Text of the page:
The first chapter book I read was Charlotte’s Web. I was six-years-old, and my mom bought me a hot fudge sundae from Frisch’s Big Boy as a reward. When I was a child and teenager, I was a fast reader, and it never took me long to get through each week’s stack of library books.
Today I call myself a slow reader. My “to read” pile is as high as it was fifteen years ago, but it takes me three times as long to get through it. The voice I hear when I read silently moves at the same speed as my speaking voice. It is often deliberate and slow.
- “Sarah’s Key,” by Tatiana de Rosnay
- “The Marriage Plot,” by Jeffrey Eugenides
- “Boomerang: Travels in the Third World,” by Michael Lewis
- “Thirteen Reasons Why,” by Jay Asher
- “Then We Came to the End,” by Joshua Ferris
- “Rules of Civility,” by Amor Towles
- “Maine,” by J. Courtney Sullivan
- “The Plain Janes,” by Cecil Castellucci
- “The Paris Wife,” by Paula McLain
- “State of Wonder,” by Ann Patchett
- “Divergent,” by Veronica Roth
- “Wench,” by Dolen Valdez-Perkins
- “A Visit from the Goon Squad,” by Jennifer Egan
- “Room,” by Emma Donoghue
- “One Day,” by David Nicholls
- “The Uncoupling,” by Meg Wolowitz.
- “Cutting for Stone,” Abraham Verghese. This book has been a hot item at the library for over a year, and I finally jumped in to the 600-page best seller. Verghese is a doctor who has two published non-fiction books, and “Cutting for Stone” is his first novel.
- “The Illumination,” by Kevin Brockmeier. I’d previously read Brockmeier’s luminous novel “The Brief History of the Dead” and short story, “The Year of Silence,” and really enjoy his style of writing. His worlds are familiar, yet slightly different. In “The Illumination,” pain is made visible. One afternoon, and from that day on, cuts glow. Cancer glows. Depression glows. The more severe the pain, the more glorious the light. It is a neat conceit. And while the parts are greater than the whole in this book (I wonder if it would have worked better as a short story, or a novella), I enjoyed it from beginning to end.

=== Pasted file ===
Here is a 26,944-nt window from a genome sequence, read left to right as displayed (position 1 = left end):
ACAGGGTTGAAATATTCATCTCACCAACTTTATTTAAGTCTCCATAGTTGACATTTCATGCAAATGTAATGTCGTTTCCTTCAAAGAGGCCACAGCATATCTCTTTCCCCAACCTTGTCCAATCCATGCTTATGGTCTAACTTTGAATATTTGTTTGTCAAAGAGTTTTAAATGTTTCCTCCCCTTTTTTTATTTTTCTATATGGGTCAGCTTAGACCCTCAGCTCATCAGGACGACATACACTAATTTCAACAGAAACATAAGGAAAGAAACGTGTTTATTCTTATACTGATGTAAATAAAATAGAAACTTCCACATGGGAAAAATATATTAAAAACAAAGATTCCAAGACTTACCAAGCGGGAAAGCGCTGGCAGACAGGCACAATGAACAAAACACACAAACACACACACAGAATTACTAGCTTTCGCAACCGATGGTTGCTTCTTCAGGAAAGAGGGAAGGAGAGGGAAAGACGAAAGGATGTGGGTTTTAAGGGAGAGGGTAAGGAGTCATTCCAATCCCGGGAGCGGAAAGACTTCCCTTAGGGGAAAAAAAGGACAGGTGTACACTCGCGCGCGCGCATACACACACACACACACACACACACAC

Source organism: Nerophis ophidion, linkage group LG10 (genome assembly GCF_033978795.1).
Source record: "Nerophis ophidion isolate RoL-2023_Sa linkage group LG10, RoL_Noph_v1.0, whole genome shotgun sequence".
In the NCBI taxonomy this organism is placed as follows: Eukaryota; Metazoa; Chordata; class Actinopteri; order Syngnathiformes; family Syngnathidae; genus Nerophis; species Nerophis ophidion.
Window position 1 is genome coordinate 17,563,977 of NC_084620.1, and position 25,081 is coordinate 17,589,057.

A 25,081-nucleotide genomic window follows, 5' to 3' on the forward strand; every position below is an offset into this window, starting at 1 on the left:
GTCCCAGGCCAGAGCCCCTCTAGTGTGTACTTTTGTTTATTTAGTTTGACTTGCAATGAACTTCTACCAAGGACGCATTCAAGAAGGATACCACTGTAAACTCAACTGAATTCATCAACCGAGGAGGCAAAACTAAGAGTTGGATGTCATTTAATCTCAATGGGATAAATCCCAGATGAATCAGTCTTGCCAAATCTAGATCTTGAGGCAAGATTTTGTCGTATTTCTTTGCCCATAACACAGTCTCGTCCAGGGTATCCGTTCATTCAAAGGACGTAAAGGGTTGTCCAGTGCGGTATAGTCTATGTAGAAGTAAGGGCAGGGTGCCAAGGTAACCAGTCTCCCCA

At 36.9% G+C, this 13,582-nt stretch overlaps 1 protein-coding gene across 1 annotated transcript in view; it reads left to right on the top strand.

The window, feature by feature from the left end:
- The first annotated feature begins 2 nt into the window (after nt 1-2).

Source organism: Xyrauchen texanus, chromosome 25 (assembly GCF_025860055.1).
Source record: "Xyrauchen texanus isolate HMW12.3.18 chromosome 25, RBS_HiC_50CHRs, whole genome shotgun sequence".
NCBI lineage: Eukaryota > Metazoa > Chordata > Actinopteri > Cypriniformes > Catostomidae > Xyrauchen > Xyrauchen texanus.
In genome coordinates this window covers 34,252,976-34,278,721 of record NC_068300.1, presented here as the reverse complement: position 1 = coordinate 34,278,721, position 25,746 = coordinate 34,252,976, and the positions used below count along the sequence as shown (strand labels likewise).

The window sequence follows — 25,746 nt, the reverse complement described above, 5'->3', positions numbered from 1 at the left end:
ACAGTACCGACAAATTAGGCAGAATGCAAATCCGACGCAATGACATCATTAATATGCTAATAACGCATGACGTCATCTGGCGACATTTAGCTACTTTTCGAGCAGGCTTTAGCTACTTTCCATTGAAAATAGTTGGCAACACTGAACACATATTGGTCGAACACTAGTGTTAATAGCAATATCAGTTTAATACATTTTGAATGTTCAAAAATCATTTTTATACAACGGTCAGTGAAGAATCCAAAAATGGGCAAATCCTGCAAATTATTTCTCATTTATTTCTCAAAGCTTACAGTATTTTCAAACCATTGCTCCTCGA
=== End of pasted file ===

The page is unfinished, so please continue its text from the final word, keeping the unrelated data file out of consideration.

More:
- “Memory Wall: Stories,” by Anthony Doerr. The stories in this collection deal thematically with memory. Memories affect the characters in different, often tragic, ways. The writing is beautiful, and the characters fully-developed. Doerr wrote that he liked short stories, as opposed to novels, because he didn’t have to create an entire world; he could just create one slice of it
- “The Help,” by Kathryn Stockett
- “Great House,” by Nicole Krauss. Krauss’ novels are populated by intelligent, reflective characters, and in her latest (short-listed for the National Book Award), four interconnected stories–each told as a monologue–allow us to better get to know and empathize with the various narrators. While the stories are only loosely connected in terms of plot, they are closely related in terms of theme: loss, regret, a search for meaning in one’s own life. This was not a beach read. I found myself reviewing pages I’d already read, double-checking names, hoping to find closer ties between each plot line than ultimately existed. But, like her previous book, “The History of Love,” this was a very satisfying novel.